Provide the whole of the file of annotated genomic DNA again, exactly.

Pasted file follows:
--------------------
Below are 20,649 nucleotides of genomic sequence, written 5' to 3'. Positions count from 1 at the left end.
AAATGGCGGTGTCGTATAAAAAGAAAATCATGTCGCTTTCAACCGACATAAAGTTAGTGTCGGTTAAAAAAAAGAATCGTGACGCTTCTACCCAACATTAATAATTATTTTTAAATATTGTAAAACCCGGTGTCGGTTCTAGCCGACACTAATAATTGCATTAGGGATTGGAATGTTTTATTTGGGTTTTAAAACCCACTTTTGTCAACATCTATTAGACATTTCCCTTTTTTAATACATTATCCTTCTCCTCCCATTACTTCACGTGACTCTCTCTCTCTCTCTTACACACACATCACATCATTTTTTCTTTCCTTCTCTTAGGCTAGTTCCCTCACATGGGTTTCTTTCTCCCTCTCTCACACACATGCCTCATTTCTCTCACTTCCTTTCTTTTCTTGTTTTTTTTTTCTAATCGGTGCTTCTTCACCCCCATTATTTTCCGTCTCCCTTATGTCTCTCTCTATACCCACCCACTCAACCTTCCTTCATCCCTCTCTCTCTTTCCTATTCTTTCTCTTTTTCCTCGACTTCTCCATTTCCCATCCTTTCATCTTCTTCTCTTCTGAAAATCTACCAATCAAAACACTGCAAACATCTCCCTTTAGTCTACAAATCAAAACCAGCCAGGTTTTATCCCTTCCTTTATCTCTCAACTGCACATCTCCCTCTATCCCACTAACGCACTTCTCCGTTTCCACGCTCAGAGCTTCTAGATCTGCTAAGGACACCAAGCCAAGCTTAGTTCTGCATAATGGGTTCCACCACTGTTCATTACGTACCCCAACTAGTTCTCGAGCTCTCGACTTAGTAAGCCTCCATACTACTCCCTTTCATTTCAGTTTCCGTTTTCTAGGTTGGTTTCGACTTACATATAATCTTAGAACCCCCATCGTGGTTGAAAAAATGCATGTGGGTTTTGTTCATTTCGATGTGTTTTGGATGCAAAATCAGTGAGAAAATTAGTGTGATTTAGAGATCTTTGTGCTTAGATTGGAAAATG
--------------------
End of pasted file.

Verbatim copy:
Below are 20,649 nucleotides of genomic sequence, written 5' to 3'. Positions count from 1 at the left end.
AAATGGCGGTGTCGTATAAAAAGAAAATCATGTCGCTTTCAACCGACATAAAGTTAGTGTCGGTTAAAAAAAAGAATCGTGACGCTTCTACCCAACATTAATAATTATTTTTAAATATTGTAAAACCCGGTGTCGGTTCTAGCCGACACTAATAATTGCATTAGGGATTGGAATGTTTTATTTGGGTTTTAAAACCCACTTTTGTCAACATCTATTAGACATTTCCCTTTTTTAATACATTATCCTTCTCCTCCCATTACTTCACGTGACTCTCTCTCTCTCTCTTACACACACATCACATCATTTTTTCTTTCCTTCTCTTAGGCTAGTTCCCTCACATGGGTTTCTTTCTCCCTCTCTCACACACATGCCTCATTTCTCTCACTTCCTTTCTTTTCTTGTTTTTTTTTTCTAATCGGTGCTTCTTCACCCCCATTATTTTCCGTCTCCCTTATGTCTCTCTCTATACCCACCCACTCAACCTTCCTTCATCCCTCTCTCTCTTTCCTATTCTTTCTCTTTTTCCTCGACTTCTCCATTTCCCATCCTTTCATCTTCTTCTCTTCTGAAAATCTACCAATCAAAACACTGCAAACATCTCCCTTTAGTCTACAAATCAAAACCAGCCAGGTTTTATCCCTTCCTTTATCTCTCAACTGCACATCTCCCTCTATCCCACTAACGCACTTCTCCGTTTCCACGCTCAGAGCTTCTAGATCTGCTAAGGACACCAAGCCAAGCTTAGTTCTGCATAATGGGTTCCACCACTGTTCATTACGTACCCCAACTAGTTCTCGAGCTCTCGACTTAGTAAGCCTCCATACTACTCCCTTTCATTTCAGTTTCCGTTTTCTAGGTTGGTTTCGACTTACATATAATCTTAGAACCCCCATCGTGGTTGAAAAAATGCATGTGGGTTTTGTTCATTTCGATGTGTTTTGGATGCAAAATCAGTGAGAAAATTAGTGTGATTTAGAGATCTTTGTGCTTAGATTGGAAAATG